Re: Vj Art

From: Flick Harrison (email suppressed)
Date: Sat Dec 13 2008 - 13:52:49 PST

David Rimmer has been VJ'ing lately, showing his experimental films as
dance party visuals, I believe, though I haven't seen his shows. He
did a gig, for instance, at the Juicy Danger Meets Burning Man DVD
launch party.

Is Rimmer here listening? Thoughts?

As far as I'm concerned, VJ'ing at parties is part of the move away
from what McLuhan would call linear media - text, radio etc that you
receive to as a solid stream of input - towards web-like media that
hit you from various angles and you can choose what to focus on (tv,
internet). I know he uses "hot" and "cool" to describe them but
that's arbitrary silliness and I never remember which means which.

VJ Visuals aren't meant to be consumed beginning-to-end and simply
compliment the audio; and the music, dancing and costume / clothing,
decor, what you drank or smoked etc is all a seamless part of a wiki
creative experience.

When I do visuals, I try to integrate it into my body of work, however
ephemerally, the same way I'd use a video installation, or video-for-
theatre, to advance my thing. What am I concerned about? What do I
want the audience to get out of this, knowing they may see only part
of the screen, for only a few moments at a time, and maybe out of
order? While they're engaged in a mind-altered mating ritual?

But like every form, an artist who jumps into visuals from another
form is going to bring baggage / experience - someone who comes from
party organizing is going to use it to up the party ante, someone who
comes from new media is going to probably link into the web / other
distant nodes etc and expand the party's borders. I come from cinema
so that's how I approach it. I've seen people project porn at a dance
event, which has obvious visceral functionality...


On 13-Dec-08, at 1:07 PM, James Cole wrote:

> It seems like there has been an uptick in VJ stuff around these
> parts lately, which raises some interesting questions about how VJ
> media relates to the more established forms of avant-garde cinema
> (although the use of the word "established" is pretty generous even
> in the cases of people like Deren and Brakhage; but that's a
> different discussion).
> I tend to not be very charitable in my appraisal of VJ media; for
> several reasons. Primarily, because it seems like it is mainly
> intended (indeed, best suited) to accompany electronic dance music;
> I can't see myself wanting to go into a cinema, sit as the lights go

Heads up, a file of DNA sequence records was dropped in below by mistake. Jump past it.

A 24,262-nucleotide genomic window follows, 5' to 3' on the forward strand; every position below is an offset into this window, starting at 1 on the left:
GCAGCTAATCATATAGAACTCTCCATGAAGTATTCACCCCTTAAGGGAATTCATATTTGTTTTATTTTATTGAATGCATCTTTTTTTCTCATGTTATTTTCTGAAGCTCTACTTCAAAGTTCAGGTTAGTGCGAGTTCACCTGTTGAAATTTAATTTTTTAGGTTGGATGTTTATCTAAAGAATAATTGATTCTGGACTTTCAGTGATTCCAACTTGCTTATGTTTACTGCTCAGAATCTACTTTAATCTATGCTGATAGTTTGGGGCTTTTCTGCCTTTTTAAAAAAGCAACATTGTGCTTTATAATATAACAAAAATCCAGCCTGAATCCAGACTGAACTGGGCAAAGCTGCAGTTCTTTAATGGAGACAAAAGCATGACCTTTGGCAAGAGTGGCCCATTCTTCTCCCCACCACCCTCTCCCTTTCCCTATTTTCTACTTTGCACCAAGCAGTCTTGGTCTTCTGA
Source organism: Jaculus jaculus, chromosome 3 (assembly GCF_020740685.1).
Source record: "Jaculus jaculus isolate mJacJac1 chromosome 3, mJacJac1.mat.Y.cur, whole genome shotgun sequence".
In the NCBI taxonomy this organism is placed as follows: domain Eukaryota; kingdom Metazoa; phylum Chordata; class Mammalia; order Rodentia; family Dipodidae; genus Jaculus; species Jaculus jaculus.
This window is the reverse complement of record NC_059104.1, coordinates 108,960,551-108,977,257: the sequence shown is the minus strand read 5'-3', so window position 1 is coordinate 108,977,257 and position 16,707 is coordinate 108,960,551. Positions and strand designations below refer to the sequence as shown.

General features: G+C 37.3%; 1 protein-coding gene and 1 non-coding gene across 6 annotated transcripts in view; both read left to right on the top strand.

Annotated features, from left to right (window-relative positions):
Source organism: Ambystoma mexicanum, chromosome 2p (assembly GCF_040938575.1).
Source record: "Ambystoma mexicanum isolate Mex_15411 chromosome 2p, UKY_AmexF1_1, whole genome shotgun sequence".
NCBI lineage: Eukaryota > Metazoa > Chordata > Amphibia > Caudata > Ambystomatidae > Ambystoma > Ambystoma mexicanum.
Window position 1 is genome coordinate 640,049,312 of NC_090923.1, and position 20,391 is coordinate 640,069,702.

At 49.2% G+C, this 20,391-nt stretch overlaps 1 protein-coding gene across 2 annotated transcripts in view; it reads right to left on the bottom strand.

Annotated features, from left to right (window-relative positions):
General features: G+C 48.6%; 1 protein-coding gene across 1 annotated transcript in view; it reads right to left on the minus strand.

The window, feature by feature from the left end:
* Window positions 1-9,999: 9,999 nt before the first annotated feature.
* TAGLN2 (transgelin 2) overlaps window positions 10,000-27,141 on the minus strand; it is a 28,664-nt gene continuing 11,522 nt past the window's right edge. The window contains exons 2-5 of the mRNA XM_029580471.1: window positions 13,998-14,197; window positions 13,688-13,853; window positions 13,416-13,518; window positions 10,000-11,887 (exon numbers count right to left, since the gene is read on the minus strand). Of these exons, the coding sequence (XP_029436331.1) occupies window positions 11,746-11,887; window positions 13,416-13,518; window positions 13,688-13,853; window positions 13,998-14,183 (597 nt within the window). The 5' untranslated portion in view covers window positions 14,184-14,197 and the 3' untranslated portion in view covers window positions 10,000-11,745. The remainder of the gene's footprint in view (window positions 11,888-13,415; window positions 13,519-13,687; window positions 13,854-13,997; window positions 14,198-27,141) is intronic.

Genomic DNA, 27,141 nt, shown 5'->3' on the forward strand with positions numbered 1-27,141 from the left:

> down, and watch two or three hours of VJ media. Furthermore, it
> doesn't seem to have much to do with cinema in general; the editing
> is very basic, repetitive, and usually not all that thoughtful. And
> the imagery is even worse than the editing, more often than not.
> The times I've seen VJ performances, the imagery seemed more like an
> extension of a club's usual strobe lights and fog machines; much
> more atmospheric than expressive. Maybe VJing is just bad in Boston?
> On the whole, though, when I hear the term "VJ art," it strikes me
> the way people talk about "video game art," or "sneaker art" It's
> obvious someone with a high level of skill made something that
> demonstrates their high level of skill, at times it's pretty
> aesthetically breathtaking, but it doesn't strike me as something
> that anyone will be, or ought to be, interested in a few years down
> the line.
> To be totally honest, the video that you sent looks like it could
> have been produced by a computer program; I can't read any thing
> into it, and I can't get anything from it. I'm not trying to be
> nasty; I'd really like to know how I'm supposed to approach
> something like that. It certainly resists the sort of approaches
> one would use at a film by Su Friedrich or Hollis Frampton or Ernie
> Gehr or whoever. Instead, I end up reading it as a type of
> decoration; Christmas lights for bad music, which is probably way
> too dismissive. At least, I'm sure isn't how people interested in
> VJ art would look at it. The fact that you're sort of asking for
> feedback suggests that you see it as more than that (after all,
> people who design Christmas lights probably don't have any desire to
> show their work and ask for feedback).
> So I'm asking you, and anyone else who wants to take up the
> question; what am I missing? How should I watch this? How does it
> fit in with the type of film this list usually discusses?
> -James
> On Sat, Dec 13, 2008 at 3:21 PM, jaime cleeland
> <email suppressed> wrote:
> can be found here:
> Thank you for your interest.
> __________________________________________________________________
> For info on FrameWorks, contact Pip Chodorov at <email suppressed>.
> __________________________________________________________________
> For info on FrameWorks, contact Pip Chodorov at <email suppressed>.

For info on FrameWorks, contact Pip Chodorov at <email suppressed>.